Challenges to HR governance in the recruitment industry and how to overcome them

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At two events hosted by TheJobPost last month, Adrian Marlowe, director of Standards in Recruitment, addressed some 160 HR professionals on issues of governance and compliance in the recruitment industry and introduced the Standards in Recruitment (SiR) accreditation for recruiters.

At both events Marlowe, who is also MD of Lawspeed, the legal partner to SiR and a member of its stakeholder group, spoke about the concept of a single standard for recruitment businesses to make HR governance simpler. In the first event, about banking and finance, the focus was on checking compliance, while the second event looked at healthcare, pharmaceutical and life science recruitment, where there is more of a shortage of skilled talent.

The main challenge for recruiters is filling key positions, particularly in the healthcare and science sectors. Under such conditions, compliance throughout the recruitment process is at risk of slipping down the order of priorities.

Marlowe maintains the trend towards a shortage of skilled personnel is evident in all sectors. “Nowhere is this more obvious than in the NHS” he says. “Hiring managers need staff to treat patients and if they can’t find those workers through agencies that have been assessed according to NHS guidelines, they may be persuaded to use ‘off-list’ agencies. This is exacerbated by the fact that agencies supplying more than one NHS hub have to be assessed by each hub at great cost.”

The same is apparent in the education sector. Schools are obliged to ensure safeguarding when hiring teachers and support staff, and the only way to do that is through independent verification. The question is whether the demand for talent is overshadowing matters of safeguarding within the recruitment process.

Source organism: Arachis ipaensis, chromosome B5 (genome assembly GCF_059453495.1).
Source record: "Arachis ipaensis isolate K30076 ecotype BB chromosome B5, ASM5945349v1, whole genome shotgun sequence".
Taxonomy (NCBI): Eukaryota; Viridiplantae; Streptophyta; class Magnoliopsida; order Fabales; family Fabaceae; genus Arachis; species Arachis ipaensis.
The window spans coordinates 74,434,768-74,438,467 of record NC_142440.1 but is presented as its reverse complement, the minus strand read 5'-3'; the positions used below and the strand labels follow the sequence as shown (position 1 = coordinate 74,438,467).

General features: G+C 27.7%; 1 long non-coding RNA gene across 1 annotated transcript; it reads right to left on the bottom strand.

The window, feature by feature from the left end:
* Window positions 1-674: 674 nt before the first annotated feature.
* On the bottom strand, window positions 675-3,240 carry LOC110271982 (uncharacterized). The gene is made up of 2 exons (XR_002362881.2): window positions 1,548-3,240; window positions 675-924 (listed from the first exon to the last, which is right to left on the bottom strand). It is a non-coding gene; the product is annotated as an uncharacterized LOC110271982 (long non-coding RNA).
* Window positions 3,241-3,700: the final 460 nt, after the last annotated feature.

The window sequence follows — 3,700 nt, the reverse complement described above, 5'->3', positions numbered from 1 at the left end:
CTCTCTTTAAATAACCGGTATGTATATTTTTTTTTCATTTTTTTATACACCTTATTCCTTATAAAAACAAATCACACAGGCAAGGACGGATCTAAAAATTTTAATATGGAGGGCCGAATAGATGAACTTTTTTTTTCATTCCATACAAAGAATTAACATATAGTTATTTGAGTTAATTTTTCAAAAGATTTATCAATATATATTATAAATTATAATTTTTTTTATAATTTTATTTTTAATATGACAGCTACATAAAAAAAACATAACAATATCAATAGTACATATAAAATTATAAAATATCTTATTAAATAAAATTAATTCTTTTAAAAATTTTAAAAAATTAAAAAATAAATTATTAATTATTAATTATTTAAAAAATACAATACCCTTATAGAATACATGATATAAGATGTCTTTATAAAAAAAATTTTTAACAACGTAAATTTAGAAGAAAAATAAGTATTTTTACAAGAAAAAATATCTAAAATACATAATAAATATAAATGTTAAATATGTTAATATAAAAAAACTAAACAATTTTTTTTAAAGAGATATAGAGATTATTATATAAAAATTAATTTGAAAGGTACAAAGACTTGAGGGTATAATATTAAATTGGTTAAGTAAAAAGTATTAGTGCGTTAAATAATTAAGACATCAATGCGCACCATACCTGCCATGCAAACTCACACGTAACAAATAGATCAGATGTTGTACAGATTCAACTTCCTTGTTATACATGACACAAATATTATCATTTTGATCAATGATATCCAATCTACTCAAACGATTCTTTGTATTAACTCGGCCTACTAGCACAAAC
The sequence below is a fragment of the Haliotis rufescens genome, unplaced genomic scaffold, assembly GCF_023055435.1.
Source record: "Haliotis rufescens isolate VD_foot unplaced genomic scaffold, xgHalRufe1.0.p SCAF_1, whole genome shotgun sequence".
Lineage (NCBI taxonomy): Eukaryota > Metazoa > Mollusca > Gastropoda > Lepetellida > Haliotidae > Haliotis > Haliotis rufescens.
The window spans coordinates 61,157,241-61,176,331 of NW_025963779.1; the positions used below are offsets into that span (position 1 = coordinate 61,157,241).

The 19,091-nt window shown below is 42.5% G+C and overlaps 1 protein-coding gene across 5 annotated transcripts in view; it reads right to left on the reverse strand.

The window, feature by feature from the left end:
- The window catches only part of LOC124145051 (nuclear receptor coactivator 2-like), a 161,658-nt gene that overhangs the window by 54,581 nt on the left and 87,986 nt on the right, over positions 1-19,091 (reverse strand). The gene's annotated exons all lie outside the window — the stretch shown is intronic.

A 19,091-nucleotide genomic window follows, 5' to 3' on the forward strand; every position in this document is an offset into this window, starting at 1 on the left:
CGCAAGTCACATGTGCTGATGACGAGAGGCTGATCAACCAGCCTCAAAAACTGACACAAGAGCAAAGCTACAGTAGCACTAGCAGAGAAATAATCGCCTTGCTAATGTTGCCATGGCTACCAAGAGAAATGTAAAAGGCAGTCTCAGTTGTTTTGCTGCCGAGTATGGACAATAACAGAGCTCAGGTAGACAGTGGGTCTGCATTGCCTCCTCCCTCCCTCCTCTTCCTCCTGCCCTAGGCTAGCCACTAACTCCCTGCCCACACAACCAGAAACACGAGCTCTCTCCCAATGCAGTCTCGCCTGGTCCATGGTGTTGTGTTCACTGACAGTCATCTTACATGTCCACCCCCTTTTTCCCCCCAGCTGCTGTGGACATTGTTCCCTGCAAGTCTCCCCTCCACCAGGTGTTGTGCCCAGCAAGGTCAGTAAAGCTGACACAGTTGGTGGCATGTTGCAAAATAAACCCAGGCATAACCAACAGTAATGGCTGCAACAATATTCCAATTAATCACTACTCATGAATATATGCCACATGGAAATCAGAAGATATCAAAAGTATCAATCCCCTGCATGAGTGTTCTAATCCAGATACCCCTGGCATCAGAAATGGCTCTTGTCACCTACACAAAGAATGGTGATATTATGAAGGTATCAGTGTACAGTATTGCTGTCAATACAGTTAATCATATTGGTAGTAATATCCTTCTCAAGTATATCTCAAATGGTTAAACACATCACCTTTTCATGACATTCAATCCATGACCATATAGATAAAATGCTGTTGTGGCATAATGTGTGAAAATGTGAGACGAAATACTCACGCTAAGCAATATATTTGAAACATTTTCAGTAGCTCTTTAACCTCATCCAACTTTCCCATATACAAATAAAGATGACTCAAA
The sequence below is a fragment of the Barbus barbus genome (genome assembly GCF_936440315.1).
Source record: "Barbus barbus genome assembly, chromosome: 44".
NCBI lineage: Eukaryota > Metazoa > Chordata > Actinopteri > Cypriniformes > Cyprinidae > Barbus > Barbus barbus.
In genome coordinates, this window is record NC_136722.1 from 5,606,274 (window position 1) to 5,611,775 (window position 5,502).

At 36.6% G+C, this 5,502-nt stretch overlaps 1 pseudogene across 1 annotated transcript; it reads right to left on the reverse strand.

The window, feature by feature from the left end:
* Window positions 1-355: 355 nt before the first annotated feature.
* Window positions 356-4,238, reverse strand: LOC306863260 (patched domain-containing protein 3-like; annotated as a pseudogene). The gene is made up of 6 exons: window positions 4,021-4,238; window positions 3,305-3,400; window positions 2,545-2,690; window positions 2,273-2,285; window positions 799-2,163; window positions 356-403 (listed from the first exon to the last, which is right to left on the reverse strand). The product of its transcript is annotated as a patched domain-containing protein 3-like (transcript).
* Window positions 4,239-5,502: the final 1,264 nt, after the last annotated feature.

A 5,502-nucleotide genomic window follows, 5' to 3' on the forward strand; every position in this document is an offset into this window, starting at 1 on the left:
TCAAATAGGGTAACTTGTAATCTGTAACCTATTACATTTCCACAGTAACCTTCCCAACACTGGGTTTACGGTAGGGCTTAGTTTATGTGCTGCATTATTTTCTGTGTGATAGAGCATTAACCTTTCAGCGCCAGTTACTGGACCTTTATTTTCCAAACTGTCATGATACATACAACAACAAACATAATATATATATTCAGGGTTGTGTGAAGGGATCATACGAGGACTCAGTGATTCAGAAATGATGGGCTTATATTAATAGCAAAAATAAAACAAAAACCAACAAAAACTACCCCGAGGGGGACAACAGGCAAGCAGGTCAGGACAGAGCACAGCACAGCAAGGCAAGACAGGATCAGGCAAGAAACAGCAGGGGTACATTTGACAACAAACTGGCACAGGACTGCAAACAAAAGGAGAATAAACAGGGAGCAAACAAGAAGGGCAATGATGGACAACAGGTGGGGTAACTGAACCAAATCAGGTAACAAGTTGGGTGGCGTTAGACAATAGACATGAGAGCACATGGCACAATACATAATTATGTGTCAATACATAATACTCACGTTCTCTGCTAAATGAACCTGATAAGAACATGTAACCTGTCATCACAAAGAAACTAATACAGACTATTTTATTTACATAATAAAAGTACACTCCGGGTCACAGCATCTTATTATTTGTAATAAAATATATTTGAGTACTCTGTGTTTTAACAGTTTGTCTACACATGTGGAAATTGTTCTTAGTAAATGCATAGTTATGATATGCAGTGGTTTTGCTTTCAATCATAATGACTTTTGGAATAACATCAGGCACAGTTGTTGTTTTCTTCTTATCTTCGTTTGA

Staff shortages in the banking and finance sectors, as well as some other sectors such as IT, involves different challenges. Hiring managers instead face issues such as right to work, immigration, employment and tax liability.

“I believe all hirers and candidates are entitled to some kind of independent assurance that the recruitment business they work with is operating to a set of expected standards,” said Marlowe. “This is the point APSCo recently acknowledged in raising the need for an accreditation that has no connection to trade association membership.”

“Before Standards in Recruitment was launched earlier this year, no such impartial ‘assurance’ existed. The government has ruled out any return to licensing and expects the recruitment industry to self-regulate.”

Marlowe believes there is huge benefit in having an independent accreditation, both for hard-pressed hiring managers who worry about their HR governance, and agencies that want to improve their governance practices and be able to demonstrate this. The Standards in Recruitment (SiR) accreditation, he says, was designed specifically with that purpose in mind.

While Marlowe doesn’t dispute that it takes time for any accreditation scheme to gain traction, he says those who want to improve their HR governance could embrace SiR, which was developed with hirer stakeholders, as the standard of choice.


This article first appeared in Onrec – 7th October 2015

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